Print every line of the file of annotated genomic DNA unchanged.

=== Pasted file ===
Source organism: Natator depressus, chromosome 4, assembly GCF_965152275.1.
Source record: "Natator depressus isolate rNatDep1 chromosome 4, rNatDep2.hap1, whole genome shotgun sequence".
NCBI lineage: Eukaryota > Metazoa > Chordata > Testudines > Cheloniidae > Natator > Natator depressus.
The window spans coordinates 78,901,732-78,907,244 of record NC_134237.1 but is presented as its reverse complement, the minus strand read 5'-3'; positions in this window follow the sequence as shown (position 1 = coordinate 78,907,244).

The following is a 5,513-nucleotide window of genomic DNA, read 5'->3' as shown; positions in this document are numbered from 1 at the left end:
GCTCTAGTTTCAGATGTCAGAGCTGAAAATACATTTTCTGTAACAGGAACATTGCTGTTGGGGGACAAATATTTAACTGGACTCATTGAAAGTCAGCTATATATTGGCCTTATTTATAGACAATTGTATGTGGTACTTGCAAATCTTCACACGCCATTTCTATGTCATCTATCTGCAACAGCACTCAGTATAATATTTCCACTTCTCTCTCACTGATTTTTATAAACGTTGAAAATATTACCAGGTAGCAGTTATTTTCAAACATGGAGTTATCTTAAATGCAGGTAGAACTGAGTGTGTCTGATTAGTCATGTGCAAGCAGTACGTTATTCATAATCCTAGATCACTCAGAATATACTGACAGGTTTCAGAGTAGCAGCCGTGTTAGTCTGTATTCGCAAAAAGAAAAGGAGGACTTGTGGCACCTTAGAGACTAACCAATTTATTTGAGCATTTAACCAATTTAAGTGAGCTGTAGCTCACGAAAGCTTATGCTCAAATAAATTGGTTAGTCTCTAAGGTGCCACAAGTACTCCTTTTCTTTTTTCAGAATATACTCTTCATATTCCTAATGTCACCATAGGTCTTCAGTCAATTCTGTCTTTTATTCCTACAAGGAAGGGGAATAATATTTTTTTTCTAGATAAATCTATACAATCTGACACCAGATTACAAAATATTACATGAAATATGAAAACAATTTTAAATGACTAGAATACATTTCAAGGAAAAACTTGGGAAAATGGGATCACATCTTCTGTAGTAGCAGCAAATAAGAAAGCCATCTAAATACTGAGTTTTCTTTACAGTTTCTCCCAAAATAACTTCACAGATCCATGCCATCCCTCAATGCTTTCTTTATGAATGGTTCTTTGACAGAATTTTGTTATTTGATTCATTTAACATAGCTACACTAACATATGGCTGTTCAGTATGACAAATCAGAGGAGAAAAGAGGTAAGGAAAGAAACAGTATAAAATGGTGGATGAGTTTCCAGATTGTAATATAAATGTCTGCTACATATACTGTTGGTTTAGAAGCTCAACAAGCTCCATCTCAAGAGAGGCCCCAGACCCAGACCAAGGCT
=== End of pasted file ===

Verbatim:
Source organism: Natator depressus, chromosome 4, assembly GCF_965152275.1.
Source record: "Natator depressus isolate rNatDep1 chromosome 4, rNatDep2.hap1, whole genome shotgun sequence".
NCBI lineage: Eukaryota > Metazoa > Chordata > Testudines > Cheloniidae > Natator > Natator depressus.
The window spans coordinates 78,901,732-78,907,244 of record NC_134237.1 but is presented as its reverse complement, the minus strand read 5'-3'; positions in this window follow the sequence as shown (position 1 = coordinate 78,907,244).

The following is a 5,513-nucleotide window of genomic DNA, read 5'->3' as shown; positions in this document are numbered from 1 at the left end:
GCTCTAGTTTCAGATGTCAGAGCTGAAAATACATTTTCTGTAACAGGAACATTGCTGTTGGGGGACAAATATTTAACTGGACTCATTGAAAGTCAGCTATATATTGGCCTTATTTATAGACAATTGTATGTGGTACTTGCAAATCTTCACACGCCATTTCTATGTCATCTATCTGCAACAGCACTCAGTATAATATTTCCACTTCTCTCTCACTGATTTTTATAAACGTTGAAAATATTACCAGGTAGCAGTTATTTTCAAACATGGAGTTATCTTAAATGCAGGTAGAACTGAGTGTGTCTGATTAGTCATGTGCAAGCAGTACGTTATTCATAATCCTAGATCACTCAGAATATACTGACAGGTTTCAGAGTAGCAGCCGTGTTAGTCTGTATTCGCAAAAAGAAAAGGAGGACTTGTGGCACCTTAGAGACTAACCAATTTATTTGAGCATTTAACCAATTTAAGTGAGCTGTAGCTCACGAAAGCTTATGCTCAAATAAATTGGTTAGTCTCTAAGGTGCCACAAGTACTCCTTTTCTTTTTTCAGAATATACTCTTCATATTCCTAATGTCACCATAGGTCTTCAGTCAATTCTGTCTTTTATTCCTACAAGGAAGGGGAATAATATTTTTTTTCTAGATAAATCTATACAATCTGACACCAGATTACAAAATATTACATGAAATATGAAAACAATTTTAAATGACTAGAATACATTTCAAGGAAAAACTTGGGAAAATGGGATCACATCTTCTGTAGTAGCAGCAAATAAGAAAGCCATCTAAATACTGAGTTTTCTTTACAGTTTCTCCCAAAATAACTTCACAGATCCATGCCATCCCTCAATGCTTTCTTTATGAATGGTTCTTTGACAGAATTTTGTTATTTGATTCATTTAACATAGCTACACTAACATATGGCTGTTCAGTATGACAAATCAGAGGAGAAAAGAGGTAAGGAAAGAAACAGTATAAAATGGTGGATGAGTTTCCAGATTGTAATATAAATGTCTGCTACATATACTGTTGGTTTAGAAGCTCAACAAGCTCCATCTCAAGAGAGGCCCCAGACCCAGACCAAGGCT